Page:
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Caithness maternity unit to adopt sustainable staffing model 

11/01/2017   |  North & West Highland; Raigmore 
 

The community maternity unit at Caithness General Hospital is to adopt a new staffing model following discussions with staff about how best to implement sustainable changes in Wick.

The decision means the community maternity unit (CMU) at CGH is to fall in line with the same working patterns as other midwife-led units run by NHS Highland from the end of this month.

In view of current midwifery staffing pressures brought about through vacant posts and retirements, the unit will implement this change sooner than planned and the midwives will commence on-call working overnight from 30th January 2017.

From that date, while there will be a 24/7 service at CGH, midwives will move to the standard 10-hour or 12-hour shift model used elsewhere.

During the day midwives will cover the service from 8am to 8pm and, like other CMUs, two midwives will be on-call from 8pm to 8am. The latter can be quickly called into the hospital if required.

The move is part of the transition work and workforce planning following the board’s decision on 29th November 2016 to set up a midwife-led CMU at CGH.

NHS Highland’s North & West Operational Unit lead midwife Mary Burnside, said: “The number of contacts for the maternity unit overnight is very small. By moving to on-call it provides a more sustainable model. It will free-up midwifery hours which will add to the staffing level during the day when activity is busiest and where the greatest need is in relation to antenatal care, postnatal care and collaborative working with colleagues in health visiting and child protection to support vulnerable women and families.” 

The midwives at the Wick CMU work in collaboration with Highland Council Children’s service colleagues in supporting the fundamental principles of GIRFEC and the Early Years agenda to ensure all children get the best possible start in life.

She added: “Women currently on the CMU caseload will receive written information regarding the change to service and the contact details should they need to speak with a midwife overnight, between 8pm and 8am.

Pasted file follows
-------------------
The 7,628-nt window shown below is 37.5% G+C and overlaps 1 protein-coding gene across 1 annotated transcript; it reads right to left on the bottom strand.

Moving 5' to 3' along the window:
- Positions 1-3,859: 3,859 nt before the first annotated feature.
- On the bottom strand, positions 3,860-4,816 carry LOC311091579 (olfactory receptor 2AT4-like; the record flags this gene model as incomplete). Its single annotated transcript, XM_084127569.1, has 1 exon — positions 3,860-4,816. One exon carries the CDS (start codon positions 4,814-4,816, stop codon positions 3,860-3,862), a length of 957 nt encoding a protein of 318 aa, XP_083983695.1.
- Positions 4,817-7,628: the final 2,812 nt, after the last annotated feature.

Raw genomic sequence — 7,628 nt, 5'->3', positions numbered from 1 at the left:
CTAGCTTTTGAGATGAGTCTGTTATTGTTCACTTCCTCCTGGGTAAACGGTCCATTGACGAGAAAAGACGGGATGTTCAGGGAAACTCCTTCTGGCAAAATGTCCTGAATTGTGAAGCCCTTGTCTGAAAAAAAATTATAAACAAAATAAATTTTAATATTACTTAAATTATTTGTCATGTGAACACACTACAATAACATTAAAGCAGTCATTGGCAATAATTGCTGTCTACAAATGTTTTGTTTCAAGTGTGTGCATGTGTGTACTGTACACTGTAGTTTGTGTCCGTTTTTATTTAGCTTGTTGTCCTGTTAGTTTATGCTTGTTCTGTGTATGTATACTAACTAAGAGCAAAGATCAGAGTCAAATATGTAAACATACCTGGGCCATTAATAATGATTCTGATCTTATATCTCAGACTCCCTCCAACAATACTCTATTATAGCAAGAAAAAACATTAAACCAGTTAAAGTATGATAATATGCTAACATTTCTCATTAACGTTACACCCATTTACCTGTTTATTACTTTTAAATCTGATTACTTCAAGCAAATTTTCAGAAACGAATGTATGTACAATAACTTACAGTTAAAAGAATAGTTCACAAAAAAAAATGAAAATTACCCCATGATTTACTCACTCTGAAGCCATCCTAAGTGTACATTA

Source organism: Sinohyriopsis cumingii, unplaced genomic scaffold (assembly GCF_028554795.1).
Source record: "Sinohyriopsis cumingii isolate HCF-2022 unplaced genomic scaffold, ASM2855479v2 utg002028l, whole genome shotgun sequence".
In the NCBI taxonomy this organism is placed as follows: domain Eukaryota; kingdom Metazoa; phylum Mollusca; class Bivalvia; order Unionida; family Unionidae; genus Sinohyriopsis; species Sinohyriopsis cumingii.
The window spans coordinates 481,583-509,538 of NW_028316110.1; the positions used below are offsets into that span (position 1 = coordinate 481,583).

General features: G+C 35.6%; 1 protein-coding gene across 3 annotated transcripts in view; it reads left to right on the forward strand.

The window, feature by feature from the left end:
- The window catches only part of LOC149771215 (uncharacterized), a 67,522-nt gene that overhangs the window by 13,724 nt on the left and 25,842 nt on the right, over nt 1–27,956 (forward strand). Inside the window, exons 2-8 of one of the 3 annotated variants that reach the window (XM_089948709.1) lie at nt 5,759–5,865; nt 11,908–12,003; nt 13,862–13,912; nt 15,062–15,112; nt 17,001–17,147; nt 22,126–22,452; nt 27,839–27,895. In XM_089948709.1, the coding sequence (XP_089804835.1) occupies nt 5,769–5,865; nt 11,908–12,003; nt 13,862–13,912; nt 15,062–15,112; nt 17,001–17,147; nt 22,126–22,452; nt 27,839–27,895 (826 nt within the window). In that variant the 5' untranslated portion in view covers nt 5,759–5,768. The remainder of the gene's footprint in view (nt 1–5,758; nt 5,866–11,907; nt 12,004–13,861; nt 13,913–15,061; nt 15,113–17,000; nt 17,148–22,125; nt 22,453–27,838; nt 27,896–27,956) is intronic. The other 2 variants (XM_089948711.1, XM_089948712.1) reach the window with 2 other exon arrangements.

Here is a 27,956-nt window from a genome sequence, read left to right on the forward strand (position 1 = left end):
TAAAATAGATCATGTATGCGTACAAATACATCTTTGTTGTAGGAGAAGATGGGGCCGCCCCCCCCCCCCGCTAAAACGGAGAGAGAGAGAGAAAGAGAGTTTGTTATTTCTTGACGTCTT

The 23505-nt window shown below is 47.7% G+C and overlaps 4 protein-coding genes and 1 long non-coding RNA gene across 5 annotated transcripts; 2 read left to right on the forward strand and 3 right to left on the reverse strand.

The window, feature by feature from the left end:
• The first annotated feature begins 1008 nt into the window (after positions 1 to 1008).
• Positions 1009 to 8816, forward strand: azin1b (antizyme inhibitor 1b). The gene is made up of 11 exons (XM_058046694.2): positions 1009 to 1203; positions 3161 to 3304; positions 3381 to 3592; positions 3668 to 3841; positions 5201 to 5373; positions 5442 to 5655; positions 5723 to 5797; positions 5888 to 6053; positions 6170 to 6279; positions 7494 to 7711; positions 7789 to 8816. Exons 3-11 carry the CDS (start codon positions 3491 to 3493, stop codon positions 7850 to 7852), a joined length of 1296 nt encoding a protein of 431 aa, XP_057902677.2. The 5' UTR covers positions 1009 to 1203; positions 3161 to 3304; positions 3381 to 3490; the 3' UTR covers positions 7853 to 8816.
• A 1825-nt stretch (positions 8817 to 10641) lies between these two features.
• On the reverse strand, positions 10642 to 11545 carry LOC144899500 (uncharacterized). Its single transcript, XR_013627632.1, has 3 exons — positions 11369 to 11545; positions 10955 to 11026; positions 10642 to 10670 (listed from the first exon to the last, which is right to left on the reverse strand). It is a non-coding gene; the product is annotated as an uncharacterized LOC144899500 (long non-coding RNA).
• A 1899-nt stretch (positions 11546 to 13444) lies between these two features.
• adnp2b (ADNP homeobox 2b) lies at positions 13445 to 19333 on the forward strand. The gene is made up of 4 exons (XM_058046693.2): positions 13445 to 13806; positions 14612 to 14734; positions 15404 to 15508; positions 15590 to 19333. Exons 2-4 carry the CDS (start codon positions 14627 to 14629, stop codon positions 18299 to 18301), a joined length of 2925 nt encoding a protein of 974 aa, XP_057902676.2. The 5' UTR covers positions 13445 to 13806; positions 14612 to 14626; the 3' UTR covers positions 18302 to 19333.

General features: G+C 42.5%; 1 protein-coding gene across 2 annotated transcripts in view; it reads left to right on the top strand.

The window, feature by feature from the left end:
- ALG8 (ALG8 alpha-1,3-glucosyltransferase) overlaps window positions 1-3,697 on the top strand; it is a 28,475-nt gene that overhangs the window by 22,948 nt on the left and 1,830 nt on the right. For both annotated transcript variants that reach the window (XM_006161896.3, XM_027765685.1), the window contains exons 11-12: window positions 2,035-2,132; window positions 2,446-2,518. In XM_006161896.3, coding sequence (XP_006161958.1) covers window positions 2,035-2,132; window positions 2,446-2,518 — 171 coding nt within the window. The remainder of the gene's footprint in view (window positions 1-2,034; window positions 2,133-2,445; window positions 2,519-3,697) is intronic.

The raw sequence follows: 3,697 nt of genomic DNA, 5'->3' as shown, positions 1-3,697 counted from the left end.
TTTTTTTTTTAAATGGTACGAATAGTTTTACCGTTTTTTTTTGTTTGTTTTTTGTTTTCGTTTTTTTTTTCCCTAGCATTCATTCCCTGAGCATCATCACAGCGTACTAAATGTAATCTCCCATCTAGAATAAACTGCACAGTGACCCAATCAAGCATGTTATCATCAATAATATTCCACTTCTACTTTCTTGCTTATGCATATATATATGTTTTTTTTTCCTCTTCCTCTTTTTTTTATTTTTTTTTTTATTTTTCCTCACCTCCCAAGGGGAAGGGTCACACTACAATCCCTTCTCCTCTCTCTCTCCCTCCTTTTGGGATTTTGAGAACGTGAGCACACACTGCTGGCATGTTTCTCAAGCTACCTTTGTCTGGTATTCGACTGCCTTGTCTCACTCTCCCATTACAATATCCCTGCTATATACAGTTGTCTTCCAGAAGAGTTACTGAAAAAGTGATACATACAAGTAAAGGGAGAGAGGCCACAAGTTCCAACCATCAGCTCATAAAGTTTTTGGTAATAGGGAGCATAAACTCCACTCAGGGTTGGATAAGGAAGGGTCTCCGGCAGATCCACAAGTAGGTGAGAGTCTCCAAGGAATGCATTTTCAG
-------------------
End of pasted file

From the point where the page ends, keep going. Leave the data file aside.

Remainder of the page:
“Calls will be triaged by the Raigmore Midwifery Labour Suite Team, this is the system currently in place for all other areas of NHS Highland. If an expectant mother needs to be seen by a local midwife, the on-call midwife will be contacted and meet the woman at CGH to undertake an assessment.”

The current system of contacting the Caithness Midwifery team will remain in place until the 30th January 2017.

As part of the CMU transition, NHS Highland has set up a robust midwifery leadership structure. Overseen by the board’s Head of Midwifery, Dr Helen Bryers, the North & West Operational Unit is led by lead midwife Mary Burnside, with the Caithness Community Midwife Unit (CMU) led by midwifery team leader Laura Menzies.

Dr Lucy Caird, consultant obstetrician at Raigmore has also been appointed as clinical lead for the CMU transition to oversee joint working and clinical pathways across the Raigmore ‘Hub’ and CMU spokes.

During the transition period, expected to be around four months, the leadership will be able to call on support for the unit from the seven CMUs already operated by NHS Highland.

Two of these, like CGH, are located next to a Rural General Hospital (Oban and Fort William) with five CMUs located near a Community Hospital (Campbeltown, Isle of Bute, Dunoon, Lochgilphead and Broadford in Skye).

Jaki Lambert, the consultant midwife from Argyll and Bute has already made a number of visits to Wick and Sarah McLeod, lead midwife and NHSH practice development midwife is visiting on a regular basis to provide training for the midwifery team and wider nursing and medical hospital team.

In addition, the expertise of all seven of the other CMU’s Midwifery team leaders has been made available and a dedicated telecommunication / video conferencing link has been set up to help further facilitate and strengthen this support and also minimise unnecessary travel.

Following the board’s decision, a Caithness CMU Transformation Oversight Group was also set up. Chaired by Dr Roderick Harvey, NHS Highland’s medical director, the group has been specifically set up to oversee the transition and strengthen the maternity and neonatal services and networks across the North Highlands during the transition period.

Further information

Mark Scruton 
Communications manager 
01463 704876